04-03-2012, 10:11 AM #20
First quad stretch is one where you lie on your stomach and pull your foot to your butt with your hand or a band. Ideally you should be able to touch your heel to your butt easily. I can only get within about 6 inches right now.
The second is a little hard to describe. While standing, raise your foot onto a shelf behind you that is about crotch level and bend your front leg to stretch the quad. Think sort of a standing lunge or couch stretch position. You can pull the trailing knee in laterally to stretch the lateral quad and IT band more directly.
Hold each for 60 seconds 3x per day. He stressed the importance of frequency if you really want to make progress.
04-03-2012, 02:03 PM #21
Interested as to the kind of strength and mobility training you did leading up to this. There's a guy at my gym that competes in Ironman's regularly, does really well for his age group. Typical type A, very successful financially in career, turned ultra athlete. Was a good athlete in college too.
Started going to MBSC after having IT band issues. The following is based only on what I have viewed, I never asked any detailed questions, but he is there most mornings and have watched him over months.
They had / have him doing a lot of soft tissue and mobility work in the beginning with some "weird" strength and power training. Lots of single leg strengthening, power, and balance exercises. Stuff like lateral med ball tosses on one foot.
He backed way off the running and replaced it with alternatives like airdyne biking, sled pushes, etc. Basically only runs occasionally to keep his form and keep it in the muscle memory.
I know he also regularly sees the physical therapist / sports massage guy there (I think he's a DPT and has whatever certificate you get for massage). He always jokes that he is going to go pay $70 to get tortured. When the PT / SM guy goes to work, it some times sounds like there's S&M or something going on with all the grunts, yells and grimacing that comes out of the room.
This guys is probably spending $1,000 a month between the coaching, massage and PT though
Last edited by neufox47; 04-03-2012 at 02:16 PM.
04-04-2012, 10:51 PM #22
I got MRI results the other day. Much to my amazement, they say there is nothing damaged yet in the patellofemoral joint despite the sometimes loud and painful cracking under my kneecap. Shows a small lateral meniscus tear but they didn't think it was worth operating on. I think it's the clunk I feel in the lateral joint space upon quad contraction/leg extension. Definetly not the same place as the IT. band pain which is 95% of the problem. Maybe they are related? I don't know.
If not, I can live with the clunk for awhile but this fucking IT. band pain is something else. Walking and easy spinning on the mountain bike and mellow trails seem o.k. for now (amazing, no pain) and I feel lucky for that. It's just that it's a long ways away from most every other worthwhile activity. No way I can hike, run, or ski in the future like this. I'm going to get two physical therapist opinons this week, I need a full evaluation like Dan spoke of. So, taking the next step. Sorry again for the hijack, but between all of us, IT band syndrome is goin down. Kick that shits ass.
04-05-2012, 04:55 AM #23Registered User
- Join Date
- Apr 2009
from my perspective there are 2 ways to look at IT band issues.
1. addressing the localized symptoms, which include all the direct IT work already mentioned, managing the acute inflammation from the mechanical stresses, and modifying their routines. This is where people usually stop because it is good enough or fails and they simply drop the irritating movements from their life. If your expecting sidelying leg lifts to have some major impact on your pelvic and hip stability in a weight bearing/dynamic function i don't see how its possible. Not implying they aren't important, but they are a precursory exs.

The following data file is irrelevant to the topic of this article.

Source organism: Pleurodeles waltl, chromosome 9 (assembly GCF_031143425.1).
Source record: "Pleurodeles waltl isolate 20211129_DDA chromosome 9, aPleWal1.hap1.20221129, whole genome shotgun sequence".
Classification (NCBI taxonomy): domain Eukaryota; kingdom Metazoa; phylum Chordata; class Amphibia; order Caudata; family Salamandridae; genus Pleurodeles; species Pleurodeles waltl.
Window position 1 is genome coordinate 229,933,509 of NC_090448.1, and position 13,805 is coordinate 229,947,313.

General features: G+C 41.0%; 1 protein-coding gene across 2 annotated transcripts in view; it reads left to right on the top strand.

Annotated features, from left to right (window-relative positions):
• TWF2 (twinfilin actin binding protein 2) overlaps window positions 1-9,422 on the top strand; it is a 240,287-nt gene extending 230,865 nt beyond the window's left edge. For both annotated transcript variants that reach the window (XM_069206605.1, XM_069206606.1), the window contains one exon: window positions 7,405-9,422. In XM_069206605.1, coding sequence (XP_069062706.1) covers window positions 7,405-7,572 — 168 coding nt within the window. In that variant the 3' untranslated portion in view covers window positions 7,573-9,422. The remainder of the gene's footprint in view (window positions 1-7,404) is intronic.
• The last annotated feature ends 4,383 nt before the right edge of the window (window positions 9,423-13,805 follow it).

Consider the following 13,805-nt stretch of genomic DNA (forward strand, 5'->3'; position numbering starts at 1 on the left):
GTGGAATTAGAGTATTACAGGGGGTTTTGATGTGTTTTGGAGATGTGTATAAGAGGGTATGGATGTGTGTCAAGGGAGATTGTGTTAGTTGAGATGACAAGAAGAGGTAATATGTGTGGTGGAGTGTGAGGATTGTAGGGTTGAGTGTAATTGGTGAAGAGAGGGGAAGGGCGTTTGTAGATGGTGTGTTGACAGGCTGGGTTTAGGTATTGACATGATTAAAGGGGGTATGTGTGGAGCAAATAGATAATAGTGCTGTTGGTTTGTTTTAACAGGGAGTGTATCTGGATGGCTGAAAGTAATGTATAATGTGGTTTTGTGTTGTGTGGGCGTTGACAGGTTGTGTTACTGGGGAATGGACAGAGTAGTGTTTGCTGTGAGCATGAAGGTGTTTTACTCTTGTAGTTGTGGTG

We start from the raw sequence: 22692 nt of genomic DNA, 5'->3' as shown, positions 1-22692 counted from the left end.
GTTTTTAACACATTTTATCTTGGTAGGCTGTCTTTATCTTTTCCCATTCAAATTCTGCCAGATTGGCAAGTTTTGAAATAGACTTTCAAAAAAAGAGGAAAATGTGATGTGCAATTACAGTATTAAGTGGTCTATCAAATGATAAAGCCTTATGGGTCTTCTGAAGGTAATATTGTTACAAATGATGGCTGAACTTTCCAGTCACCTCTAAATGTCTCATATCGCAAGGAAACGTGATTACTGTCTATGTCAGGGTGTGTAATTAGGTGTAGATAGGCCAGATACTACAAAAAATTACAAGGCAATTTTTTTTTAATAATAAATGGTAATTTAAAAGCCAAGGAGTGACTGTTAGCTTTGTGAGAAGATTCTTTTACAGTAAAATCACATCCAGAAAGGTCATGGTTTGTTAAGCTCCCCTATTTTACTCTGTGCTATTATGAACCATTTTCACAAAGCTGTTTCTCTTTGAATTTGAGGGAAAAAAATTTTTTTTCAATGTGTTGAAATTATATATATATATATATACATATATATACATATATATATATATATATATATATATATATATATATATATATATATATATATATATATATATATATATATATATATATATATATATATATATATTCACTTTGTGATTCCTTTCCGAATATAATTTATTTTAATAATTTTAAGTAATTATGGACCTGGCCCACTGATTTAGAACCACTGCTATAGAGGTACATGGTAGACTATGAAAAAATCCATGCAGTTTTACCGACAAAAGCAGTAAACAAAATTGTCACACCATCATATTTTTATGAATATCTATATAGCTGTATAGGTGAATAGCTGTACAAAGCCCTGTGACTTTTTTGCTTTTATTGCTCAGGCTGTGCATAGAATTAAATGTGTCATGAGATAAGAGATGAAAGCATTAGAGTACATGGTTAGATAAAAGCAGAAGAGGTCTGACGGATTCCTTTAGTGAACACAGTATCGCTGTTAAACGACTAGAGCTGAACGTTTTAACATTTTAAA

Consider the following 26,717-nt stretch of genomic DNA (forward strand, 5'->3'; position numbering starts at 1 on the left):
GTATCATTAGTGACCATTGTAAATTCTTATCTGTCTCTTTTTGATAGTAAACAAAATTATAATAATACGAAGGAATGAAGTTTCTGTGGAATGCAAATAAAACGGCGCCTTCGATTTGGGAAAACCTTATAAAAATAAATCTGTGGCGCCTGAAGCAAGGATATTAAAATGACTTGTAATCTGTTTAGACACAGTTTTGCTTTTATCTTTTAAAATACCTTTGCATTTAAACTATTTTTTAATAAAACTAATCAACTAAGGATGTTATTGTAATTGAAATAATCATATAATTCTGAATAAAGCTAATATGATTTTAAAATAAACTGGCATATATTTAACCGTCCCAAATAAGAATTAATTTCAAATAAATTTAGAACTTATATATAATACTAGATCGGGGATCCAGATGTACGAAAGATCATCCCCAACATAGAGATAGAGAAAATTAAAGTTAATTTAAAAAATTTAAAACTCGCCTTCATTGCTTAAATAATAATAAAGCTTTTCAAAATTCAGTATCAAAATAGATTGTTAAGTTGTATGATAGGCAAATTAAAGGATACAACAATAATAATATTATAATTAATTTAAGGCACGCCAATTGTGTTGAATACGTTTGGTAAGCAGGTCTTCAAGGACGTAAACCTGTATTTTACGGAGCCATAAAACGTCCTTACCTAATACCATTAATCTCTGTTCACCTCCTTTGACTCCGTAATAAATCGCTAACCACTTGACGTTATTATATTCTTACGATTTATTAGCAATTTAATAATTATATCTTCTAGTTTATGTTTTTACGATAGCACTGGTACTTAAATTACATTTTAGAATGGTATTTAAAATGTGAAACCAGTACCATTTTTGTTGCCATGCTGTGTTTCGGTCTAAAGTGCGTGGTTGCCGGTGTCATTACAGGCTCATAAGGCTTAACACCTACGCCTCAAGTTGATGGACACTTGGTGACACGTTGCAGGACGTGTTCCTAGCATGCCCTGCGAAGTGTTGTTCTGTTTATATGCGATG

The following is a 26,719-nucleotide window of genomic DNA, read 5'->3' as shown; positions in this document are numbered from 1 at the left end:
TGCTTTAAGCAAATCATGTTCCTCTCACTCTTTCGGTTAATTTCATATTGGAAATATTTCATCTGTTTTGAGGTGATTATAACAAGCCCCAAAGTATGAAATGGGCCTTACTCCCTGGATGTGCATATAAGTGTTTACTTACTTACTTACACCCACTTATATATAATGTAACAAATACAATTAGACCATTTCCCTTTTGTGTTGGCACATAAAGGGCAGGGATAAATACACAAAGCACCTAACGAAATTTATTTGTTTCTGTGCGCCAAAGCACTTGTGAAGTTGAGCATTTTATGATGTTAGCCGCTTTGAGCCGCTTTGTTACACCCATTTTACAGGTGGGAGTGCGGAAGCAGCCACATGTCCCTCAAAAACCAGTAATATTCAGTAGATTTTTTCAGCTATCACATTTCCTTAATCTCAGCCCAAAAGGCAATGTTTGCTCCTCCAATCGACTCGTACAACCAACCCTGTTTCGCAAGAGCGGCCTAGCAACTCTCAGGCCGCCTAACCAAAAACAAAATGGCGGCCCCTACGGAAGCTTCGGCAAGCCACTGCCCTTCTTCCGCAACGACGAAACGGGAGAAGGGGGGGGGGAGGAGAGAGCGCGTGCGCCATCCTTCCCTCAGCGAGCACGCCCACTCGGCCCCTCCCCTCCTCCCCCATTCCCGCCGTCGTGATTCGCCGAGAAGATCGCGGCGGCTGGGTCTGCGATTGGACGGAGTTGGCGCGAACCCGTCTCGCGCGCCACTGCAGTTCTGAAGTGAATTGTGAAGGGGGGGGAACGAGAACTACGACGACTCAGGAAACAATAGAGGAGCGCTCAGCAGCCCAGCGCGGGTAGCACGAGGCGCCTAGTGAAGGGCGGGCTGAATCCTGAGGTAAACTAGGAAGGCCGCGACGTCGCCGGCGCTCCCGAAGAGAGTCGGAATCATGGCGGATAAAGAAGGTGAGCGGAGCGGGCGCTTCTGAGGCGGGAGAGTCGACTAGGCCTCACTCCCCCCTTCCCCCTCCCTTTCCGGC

2. addressing the underlying cause of chronic TFL tightness. This is the murky part, its not sufficient to normalize hip and lower leg mechanics, how you carry your trunk on your pelvis, how your pelvis is moving under you in dynamic motion is critical especially if the IT issues are not responding to step 1. You can roll and rolf and dig at your IT tissue till the cows come home, but if you don't know how your relying on the TFL, or more importantly how to stop relying on it, the process perpetuates.
We/our bodies/brains are incredible, it is a surviving machine, it makes corrections without wasting time for us to be conscious of those shifts, especially when it comes to injury, or repetitive trauma, your pain is telling you something but it is critical to look across the whole system for its cause, we can select from an assortment of variable body positions, but knowing which ones are beneficial and which ones can be detrimental is unique to each if us.
It's important to have this conversation with the people doing your body work, if they don't have the ability to incorporate that perspective, keep looking. Not to disparage their work, step 1 is an important part of our health, but its only a piece of the puzzle
ETA: To try and balance the cryptic nature of my response I thought a couple of anatomical/biomechanical points might help, from "The Thinking Body", Mabel Ellsworth Todd
"... equilibrium is brought about by the tipping and tilting of the pelvis... as it rotates on the femoral head. Consider the body weight as constantly moving through the pelvic joints from spine to thigh..."
"... the light tread, the bouyant walk... is transferred from spine to legs through the rolling pelvis. This in turn is aided by keeping the hip joints close up toward the center, so that the heads of the femora are not swung outward..."
'... control of the weight is accomplished by the deep lower and inner pelvic muscles, which reach well up into the thorax and down into the legs. The leg thus swings from the largest and strongest portions of the spine and the deepest muscles of the trunk..."
balance your pelvis/body to take stress from your lower body joints
Last edited by kingdom-tele; 04-05-2012 at 09:35 AM.
04-05-2012, 09:47 AM #24Registered User
- Join Date
- Sep 2010
^^It's real nice to read posts that are exactly what I'm thinking, but put into much better words.
The best thing is obviously to find a PT who knows what he/she is doing (I can give some good recommendations in the Seattle-area), but let me know if anyone wants details on the exercises that work for me."Alpine rock and steep, deep powder are what I seek, and I will always find solace there." - Bean Bowers
shroom put it best: "Man, you're one biased motherfucker."
04-05-2012, 12:04 PM #25
That is all very interesting and informative, gentlemen. I do have some funky clunking going on in my hips and lower back ever since surgery over a year ago. No pain, just clunking.